3.5 A Government Bill
To provide a flavour of the law making process you now consider the stages of a Government Bill.
A Government Bill begins life through the formulation of policy. If it is felt that legislation is required to achieve that policy, a team is put together to draft a Bill. While the draft Bill is being prepared there is usually a process of public consultation. ‘Pre-legislative’ scrutiny may also take place. This means that the proposals or draft Bill may be considered by a parliamentary committee. The committee chosen will be the one expected to consider the Bill when it is introduced to the Parliament. This procedure is useful as it allows members of the committee to familiarise themselves with the subject matter of the Bill at an early stage.
When the draft Bill is finalised, there is a three-week period during which matters such as legislative competence are checked. At this point the Bill is also checked to ensure that it is set out in the proper form.
Once the Bill has been introduced the Stage 1 processes of the consideration of the Bill take place. These are outlined in Table 3 below.
Table 3 The processes of the consideration of a Bill
|Stage 1 Committee|
The function of the committee is to produce a Stage 1 report on the general principles of the Bill. In preparing this they: look at the accompanying documents, may take evidence from witnesses, may ask for written evidence and consider, for an Executive Bill, whether sufficient consultation was undertaken before introduction.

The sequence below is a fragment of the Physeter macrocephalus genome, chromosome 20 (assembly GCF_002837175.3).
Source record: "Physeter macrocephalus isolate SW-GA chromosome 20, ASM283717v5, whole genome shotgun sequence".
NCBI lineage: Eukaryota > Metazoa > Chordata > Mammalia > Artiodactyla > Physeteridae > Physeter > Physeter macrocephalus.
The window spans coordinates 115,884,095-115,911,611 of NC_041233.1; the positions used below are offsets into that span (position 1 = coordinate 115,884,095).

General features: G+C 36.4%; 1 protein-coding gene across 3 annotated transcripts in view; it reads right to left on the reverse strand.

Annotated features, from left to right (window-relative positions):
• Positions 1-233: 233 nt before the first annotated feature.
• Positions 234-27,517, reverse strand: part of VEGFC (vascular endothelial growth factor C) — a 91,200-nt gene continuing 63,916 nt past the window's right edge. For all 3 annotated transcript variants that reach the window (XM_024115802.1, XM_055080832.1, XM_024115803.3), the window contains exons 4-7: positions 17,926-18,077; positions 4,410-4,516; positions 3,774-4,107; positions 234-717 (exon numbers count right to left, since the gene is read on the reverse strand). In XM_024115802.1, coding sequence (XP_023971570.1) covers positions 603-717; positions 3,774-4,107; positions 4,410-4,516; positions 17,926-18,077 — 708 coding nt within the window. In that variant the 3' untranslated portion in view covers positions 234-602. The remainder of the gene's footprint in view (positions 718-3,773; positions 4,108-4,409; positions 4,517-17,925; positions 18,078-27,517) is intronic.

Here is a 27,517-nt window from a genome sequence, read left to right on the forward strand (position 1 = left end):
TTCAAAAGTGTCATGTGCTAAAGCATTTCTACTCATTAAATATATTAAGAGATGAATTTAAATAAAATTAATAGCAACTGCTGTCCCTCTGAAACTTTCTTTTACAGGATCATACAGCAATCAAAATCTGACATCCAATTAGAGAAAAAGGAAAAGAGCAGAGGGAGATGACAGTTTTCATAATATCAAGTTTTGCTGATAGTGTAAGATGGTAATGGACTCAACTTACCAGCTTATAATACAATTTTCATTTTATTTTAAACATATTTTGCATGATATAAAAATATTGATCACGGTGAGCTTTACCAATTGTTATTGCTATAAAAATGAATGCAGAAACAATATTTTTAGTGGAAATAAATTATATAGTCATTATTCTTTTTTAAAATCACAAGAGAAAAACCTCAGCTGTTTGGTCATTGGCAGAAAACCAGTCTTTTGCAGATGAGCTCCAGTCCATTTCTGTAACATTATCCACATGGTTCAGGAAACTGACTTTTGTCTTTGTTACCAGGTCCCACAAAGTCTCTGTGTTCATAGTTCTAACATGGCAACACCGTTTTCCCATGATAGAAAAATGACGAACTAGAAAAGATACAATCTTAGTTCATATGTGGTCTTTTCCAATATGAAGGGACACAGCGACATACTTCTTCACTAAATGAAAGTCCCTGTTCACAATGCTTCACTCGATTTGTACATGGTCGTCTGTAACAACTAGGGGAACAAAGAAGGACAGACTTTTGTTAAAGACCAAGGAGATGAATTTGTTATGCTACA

|Stage 1 Report |
Committee report which will include a recommendation as to whether the general principles of the Bill should be agreed to.
|Stage 1 Debate |
Parliament decides whether to agree to the general principles of the Bill. Debates take place, amendments may be agreed or the Bill may be returned to the committee for a further report. Where there is agreement the Bill moves to Stage 2.
The Stage 2 processes involve a more detailed consideration of the Bill by a committee. The Stage 2 committee could be a committee of the whole Parliament of which all MSPs are members, the committee producing the Stage 1 report or another specialist committee. The Stage 2 process begins 11 whole sitting days after the completion of the Stage 1 process.
At Stage 2 the role of the committee is to consider and dispose of proposed amendments to the Bill. Once the Stage 1 decision is taken, any MSP could lodge an amendment to the Bill. If amendments are agreed, the Bill is reprinted.
Once Stage 2 has been completed, Stage 3 proceedings take place. Again amendments can be proposed. The Bill is now heard by Parliament. Proposed amendments are dealt with first. Once these have been voted on, Parliament must decide whether to pass the Bill. This is done by majority vote.